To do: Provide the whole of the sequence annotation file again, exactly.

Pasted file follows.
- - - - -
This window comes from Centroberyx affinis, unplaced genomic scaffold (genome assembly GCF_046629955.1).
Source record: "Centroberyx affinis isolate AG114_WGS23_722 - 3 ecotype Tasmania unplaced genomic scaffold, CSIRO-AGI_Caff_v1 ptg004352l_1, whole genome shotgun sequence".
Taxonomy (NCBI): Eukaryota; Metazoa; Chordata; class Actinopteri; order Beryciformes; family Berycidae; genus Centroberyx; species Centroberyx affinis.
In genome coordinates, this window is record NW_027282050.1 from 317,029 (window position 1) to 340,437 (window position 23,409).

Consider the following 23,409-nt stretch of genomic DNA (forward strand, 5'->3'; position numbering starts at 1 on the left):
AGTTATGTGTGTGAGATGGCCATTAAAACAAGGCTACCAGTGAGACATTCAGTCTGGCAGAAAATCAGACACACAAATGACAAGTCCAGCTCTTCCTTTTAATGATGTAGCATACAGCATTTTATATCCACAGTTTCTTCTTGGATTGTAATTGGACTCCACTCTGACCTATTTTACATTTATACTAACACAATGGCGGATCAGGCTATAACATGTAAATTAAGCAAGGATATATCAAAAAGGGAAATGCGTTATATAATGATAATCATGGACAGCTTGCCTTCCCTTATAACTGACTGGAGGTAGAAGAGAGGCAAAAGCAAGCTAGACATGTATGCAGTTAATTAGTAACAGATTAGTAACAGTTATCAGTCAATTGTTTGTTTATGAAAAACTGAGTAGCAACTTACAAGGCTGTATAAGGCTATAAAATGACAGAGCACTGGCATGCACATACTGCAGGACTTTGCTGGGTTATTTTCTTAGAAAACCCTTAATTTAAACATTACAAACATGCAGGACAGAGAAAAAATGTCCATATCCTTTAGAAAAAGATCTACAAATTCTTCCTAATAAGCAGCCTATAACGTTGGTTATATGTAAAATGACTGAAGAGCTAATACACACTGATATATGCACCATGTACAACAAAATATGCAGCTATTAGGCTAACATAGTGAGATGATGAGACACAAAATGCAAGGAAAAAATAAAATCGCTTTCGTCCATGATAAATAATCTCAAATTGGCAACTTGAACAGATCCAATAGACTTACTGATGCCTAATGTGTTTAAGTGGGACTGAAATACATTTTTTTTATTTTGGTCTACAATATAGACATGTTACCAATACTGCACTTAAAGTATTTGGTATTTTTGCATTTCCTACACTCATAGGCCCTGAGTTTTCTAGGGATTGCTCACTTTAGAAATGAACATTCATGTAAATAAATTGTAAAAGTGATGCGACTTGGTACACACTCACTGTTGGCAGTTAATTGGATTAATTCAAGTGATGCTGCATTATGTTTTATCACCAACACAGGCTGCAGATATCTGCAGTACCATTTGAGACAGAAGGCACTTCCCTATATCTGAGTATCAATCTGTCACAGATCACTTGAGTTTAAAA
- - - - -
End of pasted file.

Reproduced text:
This window comes from Centroberyx affinis, unplaced genomic scaffold (genome assembly GCF_046629955.1).
Source record: "Centroberyx affinis isolate AG114_WGS23_722 - 3 ecotype Tasmania unplaced genomic scaffold, CSIRO-AGI_Caff_v1 ptg004352l_1, whole genome shotgun sequence".
Taxonomy (NCBI): Eukaryota; Metazoa; Chordata; class Actinopteri; order Beryciformes; family Berycidae; genus Centroberyx; species Centroberyx affinis.
In genome coordinates, this window is record NW_027282050.1 from 317,029 (window position 1) to 340,437 (window position 23,409).

Consider the following 23,409-nt stretch of genomic DNA (forward strand, 5'->3'; position numbering starts at 1 on the left):
AGTTATGTGTGTGAGATGGCCATTAAAACAAGGCTACCAGTGAGACATTCAGTCTGGCAGAAAATCAGACACACAAATGACAAGTCCAGCTCTTCCTTTTAATGATGTAGCATACAGCATTTTATATCCACAGTTTCTTCTTGGATTGTAATTGGACTCCACTCTGACCTATTTTACATTTATACTAACACAATGGCGGATCAGGCTATAACATGTAAATTAAGCAAGGATATATCAAAAAGGGAAATGCGTTATATAATGATAATCATGGACAGCTTGCCTTCCCTTATAACTGACTGGAGGTAGAAGAGAGGCAAAAGCAAGCTAGACATGTATGCAGTTAATTAGTAACAGATTAGTAACAGTTATCAGTCAATTGTTTGTTTATGAAAAACTGAGTAGCAACTTACAAGGCTGTATAAGGCTATAAAATGACAGAGCACTGGCATGCACATACTGCAGGACTTTGCTGGGTTATTTTCTTAGAAAACCCTTAATTTAAACATTACAAACATGCAGGACAGAGAAAAAATGTCCATATCCTTTAGAAAAAGATCTACAAATTCTTCCTAATAAGCAGCCTATAACGTTGGTTATATGTAAAATGACTGAAGAGCTAATACACACTGATATATGCACCATGTACAACAAAATATGCAGCTATTAGGCTAACATAGTGAGATGATGAGACACAAAATGCAAGGAAAAAATAAAATCGCTTTCGTCCATGATAAATAATCTCAAATTGGCAACTTGAACAGATCCAATAGACTTACTGATGCCTAATGTGTTTAAGTGGGACTGAAATACATTTTTTTTATTTTGGTCTACAATATAGACATGTTACCAATACTGCACTTAAAGTATTTGGTATTTTTGCATTTCCTACACTCATAGGCCCTGAGTTTTCTAGGGATTGCTCACTTTAGAAATGAACATTCATGTAAATAAATTGTAAAAGTGATGCGACTTGGTACACACTCACTGTTGGCAGTTAATTGGATTAATTCAAGTGATGCTGCATTATGTTTTATCACCAACACAGGCTGCAGATATCTGCAGTACCATTTGAGACAGAAGGCACTTCCCTATATCTGAGTATCAATCTGTCACAGATCACTTGAGTTTAAAA